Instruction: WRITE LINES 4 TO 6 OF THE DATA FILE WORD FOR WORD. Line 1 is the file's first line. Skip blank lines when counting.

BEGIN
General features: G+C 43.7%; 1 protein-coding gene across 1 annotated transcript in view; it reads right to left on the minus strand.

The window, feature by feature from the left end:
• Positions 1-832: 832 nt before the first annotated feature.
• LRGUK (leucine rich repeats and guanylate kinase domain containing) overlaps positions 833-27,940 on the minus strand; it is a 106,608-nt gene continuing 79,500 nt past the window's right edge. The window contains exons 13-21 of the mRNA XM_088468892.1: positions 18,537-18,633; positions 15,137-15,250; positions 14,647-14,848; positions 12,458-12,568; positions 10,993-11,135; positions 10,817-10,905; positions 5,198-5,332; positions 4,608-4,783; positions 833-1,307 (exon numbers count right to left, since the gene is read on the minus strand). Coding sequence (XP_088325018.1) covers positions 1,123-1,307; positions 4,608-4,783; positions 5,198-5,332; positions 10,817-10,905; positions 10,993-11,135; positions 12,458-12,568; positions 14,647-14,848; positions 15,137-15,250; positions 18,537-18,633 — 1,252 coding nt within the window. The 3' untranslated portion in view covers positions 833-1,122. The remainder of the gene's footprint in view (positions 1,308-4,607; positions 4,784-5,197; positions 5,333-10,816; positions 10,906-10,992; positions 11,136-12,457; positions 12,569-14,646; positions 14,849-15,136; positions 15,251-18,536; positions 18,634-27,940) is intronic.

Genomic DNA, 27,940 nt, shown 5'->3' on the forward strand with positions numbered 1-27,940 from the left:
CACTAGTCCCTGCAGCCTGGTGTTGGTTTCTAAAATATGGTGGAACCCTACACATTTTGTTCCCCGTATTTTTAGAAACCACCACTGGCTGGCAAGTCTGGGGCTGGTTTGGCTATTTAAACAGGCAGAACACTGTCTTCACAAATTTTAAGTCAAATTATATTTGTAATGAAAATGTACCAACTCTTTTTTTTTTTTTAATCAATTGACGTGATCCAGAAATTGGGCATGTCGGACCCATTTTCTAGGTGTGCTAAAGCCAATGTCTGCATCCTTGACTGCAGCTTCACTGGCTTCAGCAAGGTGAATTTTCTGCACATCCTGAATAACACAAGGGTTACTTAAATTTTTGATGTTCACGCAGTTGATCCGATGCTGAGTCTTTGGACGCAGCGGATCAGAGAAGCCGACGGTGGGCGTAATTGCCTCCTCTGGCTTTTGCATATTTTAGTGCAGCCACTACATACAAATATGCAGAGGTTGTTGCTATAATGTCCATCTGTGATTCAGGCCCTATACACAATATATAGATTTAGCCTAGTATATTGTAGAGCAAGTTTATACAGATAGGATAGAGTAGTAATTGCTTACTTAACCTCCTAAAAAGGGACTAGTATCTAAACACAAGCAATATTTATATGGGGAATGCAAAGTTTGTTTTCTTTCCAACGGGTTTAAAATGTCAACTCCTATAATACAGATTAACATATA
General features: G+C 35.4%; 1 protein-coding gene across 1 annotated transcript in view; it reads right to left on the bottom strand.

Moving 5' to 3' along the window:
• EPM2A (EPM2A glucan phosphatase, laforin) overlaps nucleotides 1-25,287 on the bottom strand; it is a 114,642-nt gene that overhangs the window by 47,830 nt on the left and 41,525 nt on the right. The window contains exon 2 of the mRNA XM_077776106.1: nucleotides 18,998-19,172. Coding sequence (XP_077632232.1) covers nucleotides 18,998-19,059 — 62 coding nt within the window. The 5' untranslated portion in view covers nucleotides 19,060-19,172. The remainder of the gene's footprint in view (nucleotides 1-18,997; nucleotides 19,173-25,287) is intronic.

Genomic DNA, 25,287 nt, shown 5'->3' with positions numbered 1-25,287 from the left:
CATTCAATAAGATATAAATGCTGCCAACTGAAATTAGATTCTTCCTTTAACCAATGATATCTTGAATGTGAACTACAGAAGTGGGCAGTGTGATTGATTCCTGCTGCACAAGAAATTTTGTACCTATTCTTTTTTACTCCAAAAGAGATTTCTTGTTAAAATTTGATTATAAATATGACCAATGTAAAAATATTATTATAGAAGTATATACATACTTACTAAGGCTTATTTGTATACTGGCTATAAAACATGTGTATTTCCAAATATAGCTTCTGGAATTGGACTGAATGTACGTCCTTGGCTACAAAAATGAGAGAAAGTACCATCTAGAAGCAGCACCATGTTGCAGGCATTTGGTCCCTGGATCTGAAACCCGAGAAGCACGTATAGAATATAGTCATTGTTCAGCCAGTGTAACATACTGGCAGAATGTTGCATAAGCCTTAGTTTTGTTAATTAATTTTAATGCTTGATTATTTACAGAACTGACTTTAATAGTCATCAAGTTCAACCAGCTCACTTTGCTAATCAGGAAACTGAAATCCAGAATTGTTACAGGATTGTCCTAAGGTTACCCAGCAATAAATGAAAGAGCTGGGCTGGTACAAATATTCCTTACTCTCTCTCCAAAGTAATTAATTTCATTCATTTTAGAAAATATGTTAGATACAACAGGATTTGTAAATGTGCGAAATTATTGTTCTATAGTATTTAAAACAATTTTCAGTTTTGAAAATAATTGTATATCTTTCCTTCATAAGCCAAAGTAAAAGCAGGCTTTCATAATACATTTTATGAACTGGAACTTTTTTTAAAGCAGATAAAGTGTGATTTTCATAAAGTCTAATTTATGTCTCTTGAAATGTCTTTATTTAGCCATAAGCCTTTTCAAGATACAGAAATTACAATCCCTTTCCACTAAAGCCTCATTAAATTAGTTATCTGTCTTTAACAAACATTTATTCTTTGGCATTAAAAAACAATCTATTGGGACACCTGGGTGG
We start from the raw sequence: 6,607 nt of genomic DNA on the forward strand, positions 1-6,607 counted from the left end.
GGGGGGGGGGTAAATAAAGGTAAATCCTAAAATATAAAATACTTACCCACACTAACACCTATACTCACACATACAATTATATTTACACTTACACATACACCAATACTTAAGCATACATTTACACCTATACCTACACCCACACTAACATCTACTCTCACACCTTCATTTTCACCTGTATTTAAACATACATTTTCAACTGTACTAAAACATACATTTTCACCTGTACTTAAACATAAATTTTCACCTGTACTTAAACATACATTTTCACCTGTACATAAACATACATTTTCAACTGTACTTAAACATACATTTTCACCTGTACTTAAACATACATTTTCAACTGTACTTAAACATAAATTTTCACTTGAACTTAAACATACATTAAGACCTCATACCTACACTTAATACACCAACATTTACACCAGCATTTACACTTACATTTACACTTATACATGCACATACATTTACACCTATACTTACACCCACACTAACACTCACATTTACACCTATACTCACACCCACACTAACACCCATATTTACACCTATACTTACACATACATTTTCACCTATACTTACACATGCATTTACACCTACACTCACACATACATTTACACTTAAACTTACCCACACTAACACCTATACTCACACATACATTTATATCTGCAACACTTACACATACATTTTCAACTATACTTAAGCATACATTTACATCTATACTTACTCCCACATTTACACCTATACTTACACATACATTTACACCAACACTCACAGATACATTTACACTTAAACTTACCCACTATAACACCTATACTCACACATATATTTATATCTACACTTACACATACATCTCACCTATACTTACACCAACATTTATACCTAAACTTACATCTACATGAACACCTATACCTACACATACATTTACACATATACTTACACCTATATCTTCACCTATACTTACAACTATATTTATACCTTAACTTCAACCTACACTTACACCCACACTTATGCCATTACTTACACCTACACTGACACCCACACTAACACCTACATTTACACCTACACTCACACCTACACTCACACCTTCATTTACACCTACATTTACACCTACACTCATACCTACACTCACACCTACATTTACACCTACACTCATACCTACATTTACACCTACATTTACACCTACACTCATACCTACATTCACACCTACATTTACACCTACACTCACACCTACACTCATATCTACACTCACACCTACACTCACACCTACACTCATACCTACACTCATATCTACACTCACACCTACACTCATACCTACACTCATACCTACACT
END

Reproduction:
• LRGUK (leucine rich repeats and guanylate kinase domain containing) overlaps positions 833-27,940 on the minus strand; it is a 106,608-nt gene continuing 79,500 nt past the window's right edge. The window contains exons 13-21 of the mRNA XM_088468892.1: positions 18,537-18,633; positions 15,137-15,250; positions 14,647-14,848; positions 12,458-12,568; positions 10,993-11,135; positions 10,817-10,905; positions 5,198-5,332; positions 4,608-4,783; positions 833-1,307 (exon numbers count right to left, since the gene is read on the minus strand). Coding sequence (XP_088325018.1) covers positions 1,123-1,307; positions 4,608-4,783; positions 5,198-5,332; positions 10,817-10,905; positions 10,993-11,135; positions 12,458-12,568; positions 14,647-14,848; positions 15,137-15,250; positions 18,537-18,633 — 1,252 coding nt within the window. The 3' untranslated portion in view covers positions 833-1,122. The remainder of the gene's footprint in view (positions 1,308-4,607; positions 4,784-5,197; positions 5,333-10,816; positions 10,906-10,992; positions 11,136-12,457; positions 12,569-14,646; positions 14,849-15,136; positions 15,251-18,536; positions 18,634-27,940) is intronic.

Genomic DNA, 27,940 nt, shown 5'->3' on the forward strand with positions numbered 1-27,940 from the left:
CACTAGTCCCTGCAGCCTGGTGTTGGTTTCTAAAATATGGTGGAACCCTACACATTTTGTTCCCCGTATTTTTAGAAACCACCACTGGCTGGCAAGTCTGGGGCTGGTTTGGCTATTTAAACAGGCAGAACACTGTCTTCACAAATTTTAAGTCAAATTATATTTGTAATGAAAATGTACCAACTCTTTTTTTTTTTTTAATCAATTGACGTGATCCAGAAATTGGGCATGTCGGACCCATTTTCTAGGTGTGCTAAAGCCAATGTCTGCATCCTTGACTGCAGCTTCACTGGCTTCAGCAAGGTGAATTTTCTGCACATCCTGAATAACACAAGGGTTACTTAAATTTTTGATGTTCACGCAGTTGATCCGATGCTGAGTCTTTGGACGCAGCGGATCAGAGAAGCCGACGGTGGGCGTAATTGCCTCCTCTGGCTTTTGCATATTTTAGTGCAGCCACTACATACAAATATGCAGAGGTTGTTGCTATAATGTCCATCTGTGATTCAGGCCCTATACACAATATATAGATTTAGCCTAGTATATTGTAGAGCAAGTTTATACAGATAGGATAGAGTAGTAATTGCTTACTTAACCTCCTAAAAAGGGACTAGTATCTAAACACAAGCAATATTTATATGGGGAATGCAAAGTTTGTTTTCTTTCCAACGGGTTTAAAATGTCAACTCCTATAATACAGATTAACATATA